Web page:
A few weeks ago, while walking to work, I witnessed something fantastic—the beginning of a friendship. While standing on the corner waiting for the light to change, a young woman introduced herself to another young woman. I could tell from their conversation that they had been seeing each other around for a while, but they had not ever met. The light changed and we all crossed the street and they continued to walk together, getting to know each other.
The beginning of a new relationship is not something we usually consciously see. It is often hard to pinpoint exactly when you cross the line from acquaintance to friend. The moment when you go from sitting next to someone to hanging out with them. The time when you move from talking to sharing. It’s not often intentional, but rather serendipitous and left up to chance.
It seems kind of strange doesn’t it, that we would leave things that are so important up to chance more than anything else. Sure, we join meetups and clubs around topics we care about, and maybe we use some kind of app to meet people, but by and large, the people you spend the most time with you probably did not choose to meet. You sit next to them at work, or you traveled together for an event, or you were standing in the same bar line at some reception.
Several of my very closest friends I have met at conferences, mostly by chance. We were seated next to each other in some kind of working session, spent time together at a reception, and we reunited at the next year’s event. But other than someone holding a conference on a topic we mutually cared about, there was no intentional action on anyone’s part to bring us together.
At our events, we mostly leave it up to our attendees to find each other. They have to decide to come. They have to choose their sessions. They pick their seats in the room. They have to be intentional about networking and finding people. We provide the space, but after that, they are really on their own.
I recently finished reading The Art of Gathering by Priya Parker. I highly recommend it for anyone involved with events. In it, Parker talks about the role of the host. When you bring people together you have a responsibility to make sure they connect, and you do this by designing your gathering with intention.
I’ve referred to this in the past as “facilitated networking.” It’s giving attendees tools and hints to help them connect with each other. Simple things like putting “ask me about _____” on a name badge or having hands on activities where people work together to build or create something can go a long way to helping people find their people.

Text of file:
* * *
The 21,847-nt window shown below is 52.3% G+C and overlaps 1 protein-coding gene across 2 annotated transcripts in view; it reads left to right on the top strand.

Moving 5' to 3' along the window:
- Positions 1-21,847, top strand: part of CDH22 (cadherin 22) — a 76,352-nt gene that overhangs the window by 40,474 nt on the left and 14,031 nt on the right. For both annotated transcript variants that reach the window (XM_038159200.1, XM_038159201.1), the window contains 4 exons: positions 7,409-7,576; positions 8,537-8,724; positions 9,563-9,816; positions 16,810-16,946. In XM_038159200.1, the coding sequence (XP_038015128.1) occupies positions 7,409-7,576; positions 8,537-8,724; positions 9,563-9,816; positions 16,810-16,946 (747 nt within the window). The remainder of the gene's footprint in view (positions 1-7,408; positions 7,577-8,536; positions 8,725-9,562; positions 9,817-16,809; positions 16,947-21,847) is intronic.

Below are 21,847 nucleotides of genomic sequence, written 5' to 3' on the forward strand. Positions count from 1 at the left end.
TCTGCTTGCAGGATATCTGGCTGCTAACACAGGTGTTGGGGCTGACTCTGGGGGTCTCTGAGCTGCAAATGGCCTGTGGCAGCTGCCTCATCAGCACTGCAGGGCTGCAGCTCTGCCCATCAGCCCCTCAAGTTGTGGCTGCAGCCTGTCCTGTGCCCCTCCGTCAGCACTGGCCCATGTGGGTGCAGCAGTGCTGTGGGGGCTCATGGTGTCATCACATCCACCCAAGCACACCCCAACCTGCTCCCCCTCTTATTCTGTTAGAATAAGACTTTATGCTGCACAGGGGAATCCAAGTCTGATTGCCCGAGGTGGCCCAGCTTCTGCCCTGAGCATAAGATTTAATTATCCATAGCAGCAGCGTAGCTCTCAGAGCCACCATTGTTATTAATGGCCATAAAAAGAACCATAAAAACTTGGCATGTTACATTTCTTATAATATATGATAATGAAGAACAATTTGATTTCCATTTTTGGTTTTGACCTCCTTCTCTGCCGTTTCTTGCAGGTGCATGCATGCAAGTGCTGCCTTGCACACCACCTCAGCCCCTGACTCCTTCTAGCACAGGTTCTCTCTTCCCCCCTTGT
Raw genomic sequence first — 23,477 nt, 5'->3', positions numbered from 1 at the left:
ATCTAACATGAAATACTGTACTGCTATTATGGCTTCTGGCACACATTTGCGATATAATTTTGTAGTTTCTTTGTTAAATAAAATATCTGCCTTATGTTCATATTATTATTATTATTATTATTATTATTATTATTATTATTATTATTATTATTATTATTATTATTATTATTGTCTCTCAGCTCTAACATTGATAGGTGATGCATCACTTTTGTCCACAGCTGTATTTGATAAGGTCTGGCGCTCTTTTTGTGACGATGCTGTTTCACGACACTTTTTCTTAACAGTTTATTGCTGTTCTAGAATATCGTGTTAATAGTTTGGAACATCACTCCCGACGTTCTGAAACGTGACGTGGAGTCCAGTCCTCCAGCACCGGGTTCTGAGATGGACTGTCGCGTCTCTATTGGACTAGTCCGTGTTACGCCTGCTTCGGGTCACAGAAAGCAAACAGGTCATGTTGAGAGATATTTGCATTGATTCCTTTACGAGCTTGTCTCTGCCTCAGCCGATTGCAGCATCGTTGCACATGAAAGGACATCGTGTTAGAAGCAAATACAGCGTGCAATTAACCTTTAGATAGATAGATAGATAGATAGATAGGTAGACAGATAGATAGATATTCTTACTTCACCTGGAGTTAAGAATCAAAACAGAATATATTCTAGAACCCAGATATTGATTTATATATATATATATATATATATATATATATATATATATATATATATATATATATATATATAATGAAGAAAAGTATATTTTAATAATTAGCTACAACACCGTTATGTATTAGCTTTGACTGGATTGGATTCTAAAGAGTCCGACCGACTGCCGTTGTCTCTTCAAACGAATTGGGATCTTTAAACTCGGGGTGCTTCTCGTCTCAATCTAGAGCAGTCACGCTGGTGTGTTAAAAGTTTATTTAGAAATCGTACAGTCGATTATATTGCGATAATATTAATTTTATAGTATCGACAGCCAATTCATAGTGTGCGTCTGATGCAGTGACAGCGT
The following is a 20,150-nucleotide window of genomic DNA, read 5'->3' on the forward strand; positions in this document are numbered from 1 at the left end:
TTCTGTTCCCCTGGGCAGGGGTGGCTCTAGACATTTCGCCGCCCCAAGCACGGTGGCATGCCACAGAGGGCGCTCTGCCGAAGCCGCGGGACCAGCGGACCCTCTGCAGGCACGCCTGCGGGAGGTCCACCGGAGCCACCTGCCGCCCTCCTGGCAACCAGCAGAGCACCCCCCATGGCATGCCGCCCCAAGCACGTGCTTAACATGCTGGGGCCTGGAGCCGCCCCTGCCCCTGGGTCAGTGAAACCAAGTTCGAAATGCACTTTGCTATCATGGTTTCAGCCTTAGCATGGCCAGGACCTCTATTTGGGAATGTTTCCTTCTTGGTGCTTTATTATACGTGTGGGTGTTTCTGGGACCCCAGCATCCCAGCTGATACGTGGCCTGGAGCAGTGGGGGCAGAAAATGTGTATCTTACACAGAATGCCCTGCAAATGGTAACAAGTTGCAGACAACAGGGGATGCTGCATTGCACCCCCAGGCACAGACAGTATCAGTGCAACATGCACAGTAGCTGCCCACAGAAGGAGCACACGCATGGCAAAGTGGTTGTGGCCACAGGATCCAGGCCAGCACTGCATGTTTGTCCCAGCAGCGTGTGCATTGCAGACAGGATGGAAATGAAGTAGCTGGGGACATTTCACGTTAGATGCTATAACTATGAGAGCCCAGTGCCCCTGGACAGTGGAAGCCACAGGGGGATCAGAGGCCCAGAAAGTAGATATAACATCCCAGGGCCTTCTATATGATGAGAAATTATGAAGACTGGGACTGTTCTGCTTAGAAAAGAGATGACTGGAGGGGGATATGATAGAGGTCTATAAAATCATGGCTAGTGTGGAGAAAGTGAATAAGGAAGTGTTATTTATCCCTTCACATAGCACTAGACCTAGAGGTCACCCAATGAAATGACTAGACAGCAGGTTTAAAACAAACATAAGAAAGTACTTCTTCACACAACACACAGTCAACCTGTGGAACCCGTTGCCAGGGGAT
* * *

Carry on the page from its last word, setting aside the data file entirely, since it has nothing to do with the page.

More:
I know sometimes we look at these types of activities as a “nice to have.” It’s a great enhancement to the event and we’ll get to it after we finish planning all of the logistics. But I would argue that for modern day association events, this intentional connection is crucial, if not central to your mission.
Consider this example: A swarm of micro-robots, directed by magnets, can break apart and remove dental biofilm, or plaque, from a tooth. The innovation arose from a cross-disciplinary partnership among dentists, biologists, and engineers. I read that headline and I had to know how these people got connected across their disciplines. Turns out it was just serendipitous. Maybe one faculty member sat next to another at some university reception and they discovered a way to work together.
Now consider this: What if there had been very intentional cross-sharing of ideas and research amongst departments and disciplines? Would this collaboration have come about sooner? What other potential world-changing opportunities are we missing by leaving these types of connections up to chance?
Most associations have a mission that involves improving the world in some way—through research, jobs, infrastructure, inventions, technology, ideas, and more. If we as planners were more intentional in how we get people to connect, could we accelerate the pace of these world-changing ideas?
So, how to do this? Technology is getting better every year with matchmaking apps, but if that’s not in your budget, do it simply. Here are 3 ideas to get you started:
- In your general session room, assign a topic or question to each section, and have people choose their seats by whatever topic most interests them. Designate the dead time before the opening session to conversation with your seatmates about whatever the topics are.
2. Crowdsource the top industry issues from your attendees in advance. Pick the top 5 and assign each a color. As attendees walk into the lunch room, have them pull colored index cards from a hat and then join the corresponding table to discuss that issue.
3. Consider partnering with another relevant organization to hold a convergence session at your event. Intentionally invite people from outside of your core audience who may have interesting ideas to contribute. Run it as a facilitated working group session to discover ideas.
If you aren’t being intentional with how you host your attendees, then you are leaving opportunity on the table. Not just for your attendees to find new friends, but also for your organization to discover new ways to impact the world.